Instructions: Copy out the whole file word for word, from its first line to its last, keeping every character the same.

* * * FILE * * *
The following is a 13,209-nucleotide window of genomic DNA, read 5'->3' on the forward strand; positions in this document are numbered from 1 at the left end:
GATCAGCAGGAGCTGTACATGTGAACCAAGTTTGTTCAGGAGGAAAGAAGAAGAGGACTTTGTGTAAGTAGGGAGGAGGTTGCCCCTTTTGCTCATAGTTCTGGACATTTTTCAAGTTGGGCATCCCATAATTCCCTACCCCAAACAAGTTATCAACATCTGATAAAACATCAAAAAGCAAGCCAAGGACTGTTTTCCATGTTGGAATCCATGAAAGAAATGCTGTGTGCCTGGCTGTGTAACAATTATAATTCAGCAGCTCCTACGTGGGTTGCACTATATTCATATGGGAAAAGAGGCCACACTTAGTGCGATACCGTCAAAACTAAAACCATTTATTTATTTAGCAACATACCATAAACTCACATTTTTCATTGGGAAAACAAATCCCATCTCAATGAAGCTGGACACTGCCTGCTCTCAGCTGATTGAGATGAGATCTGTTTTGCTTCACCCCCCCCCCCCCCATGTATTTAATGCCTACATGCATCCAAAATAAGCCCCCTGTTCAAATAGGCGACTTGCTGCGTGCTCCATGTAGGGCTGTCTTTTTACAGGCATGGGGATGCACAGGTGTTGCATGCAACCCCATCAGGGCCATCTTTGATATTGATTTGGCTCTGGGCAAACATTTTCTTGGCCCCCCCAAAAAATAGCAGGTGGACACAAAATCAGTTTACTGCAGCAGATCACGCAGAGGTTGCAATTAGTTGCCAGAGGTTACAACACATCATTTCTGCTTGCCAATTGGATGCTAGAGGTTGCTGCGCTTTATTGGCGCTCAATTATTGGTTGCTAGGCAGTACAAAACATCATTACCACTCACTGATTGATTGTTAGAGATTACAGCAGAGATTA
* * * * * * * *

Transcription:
The following is a 13,209-nucleotide window of genomic DNA, read 5'->3' on the forward strand; positions in this document are numbered from 1 at the left end:
GATCAGCAGGAGCTGTACATGTGAACCAAGTTTGTTCAGGAGGAAAGAAGAAGAGGACTTTGTGTAAGTAGGGAGGAGGTTGCCCCTTTTGCTCATAGTTCTGGACATTTTTCAAGTTGGGCATCCCATAATTCCCTACCCCAAACAAGTTATCAACATCTGATAAAACATCAAAAAGCAAGCCAAGGACTGTTTTCCATGTTGGAATCCATGAAAGAAATGCTGTGTGCCTGGCTGTGTAACAATTATAATTCAGCAGCTCCTACGTGGGTTGCACTATATTCATATGGGAAAAGAGGCCACACTTAGTGCGATACCGTCAAAACTAAAACCATTTATTTATTTAGCAACATACCATAAACTCACATTTTTCATTGGGAAAACAAATCCCATCTCAATGAAGCTGGACACTGCCTGCTCTCAGCTGATTGAGATGAGATCTGTTTTGCTTCACCCCCCCCCCCCCCATGTATTTAATGCCTACATGCATCCAAAATAAGCCCCCTGTTCAAATAGGCGACTTGCTGCGTGCTCCATGTAGGGCTGTCTTTTTACAGGCATGGGGATGCACAGGTGTTGCATGCAACCCCATCAGGGCCATCTTTGATATTGATTTGGCTCTGGGCAAACATTTTCTTGGCCCCCCCAAAAAATAGCAGGTGGACACAAAATCAGTTTACTGCAGCAGATCACGCAGAGGTTGCAATTAGTTGCCAGAGGTTACAACACATCATTTCTGCTTGCCAATTGGATGCTAGAGGTTGCTGCGCTTTATTGGCGCTCAATTATTGGTTGCTAGGCAGTACAAAACATCATTACCACTCACTGATTGATTGTTAGAGATTACAGCAGAGATTA